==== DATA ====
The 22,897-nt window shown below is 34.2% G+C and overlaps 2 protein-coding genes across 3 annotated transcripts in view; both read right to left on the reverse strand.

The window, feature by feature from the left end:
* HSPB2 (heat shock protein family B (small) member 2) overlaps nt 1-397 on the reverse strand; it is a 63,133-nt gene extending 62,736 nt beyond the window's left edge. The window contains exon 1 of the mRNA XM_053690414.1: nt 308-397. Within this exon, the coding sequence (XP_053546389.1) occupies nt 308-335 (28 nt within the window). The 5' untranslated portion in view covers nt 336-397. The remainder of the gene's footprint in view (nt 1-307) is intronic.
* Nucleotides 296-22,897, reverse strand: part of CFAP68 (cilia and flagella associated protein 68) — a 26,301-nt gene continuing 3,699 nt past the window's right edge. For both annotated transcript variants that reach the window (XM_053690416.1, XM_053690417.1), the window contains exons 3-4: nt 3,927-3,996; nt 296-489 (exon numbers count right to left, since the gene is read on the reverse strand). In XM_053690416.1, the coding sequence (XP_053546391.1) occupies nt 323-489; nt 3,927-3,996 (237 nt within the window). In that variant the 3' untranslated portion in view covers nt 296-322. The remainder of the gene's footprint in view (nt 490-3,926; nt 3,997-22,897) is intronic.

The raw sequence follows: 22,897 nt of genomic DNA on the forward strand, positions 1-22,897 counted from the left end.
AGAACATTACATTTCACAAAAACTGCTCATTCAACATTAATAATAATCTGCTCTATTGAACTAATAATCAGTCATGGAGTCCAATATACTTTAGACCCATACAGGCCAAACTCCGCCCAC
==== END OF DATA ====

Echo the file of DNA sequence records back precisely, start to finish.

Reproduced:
The 22,897-nt window shown below is 34.2% G+C and overlaps 2 protein-coding genes across 3 annotated transcripts in view; both read right to left on the reverse strand.

The window, feature by feature from the left end:
* HSPB2 (heat shock protein family B (small) member 2) overlaps nt 1-397 on the reverse strand; it is a 63,133-nt gene extending 62,736 nt beyond the window's left edge. The window contains exon 1 of the mRNA XM_053690414.1: nt 308-397. Within this exon, the coding sequence (XP_053546389.1) occupies nt 308-335 (28 nt within the window). The 5' untranslated portion in view covers nt 336-397. The remainder of the gene's footprint in view (nt 1-307) is intronic.
* Nucleotides 296-22,897, reverse strand: part of CFAP68 (cilia and flagella associated protein 68) — a 26,301-nt gene continuing 3,699 nt past the window's right edge. For both annotated transcript variants that reach the window (XM_053690416.1, XM_053690417.1), the window contains exons 3-4: nt 3,927-3,996; nt 296-489 (exon numbers count right to left, since the gene is read on the reverse strand). In XM_053690416.1, the coding sequence (XP_053546391.1) occupies nt 323-489; nt 3,927-3,996 (237 nt within the window). In that variant the 3' untranslated portion in view covers nt 296-322. The remainder of the gene's footprint in view (nt 490-3,926; nt 3,997-22,897) is intronic.

The raw sequence follows: 22,897 nt of genomic DNA on the forward strand, positions 1-22,897 counted from the left end.
AGAACATTACATTTCACAAAAACTGCTCATTCAACATTAATAATAATCTGCTCTATTGAACTAATAATCAGTCATGGAGTCCAATATACTTTAGACCCATACAGGCCAAACTCCGCCCAC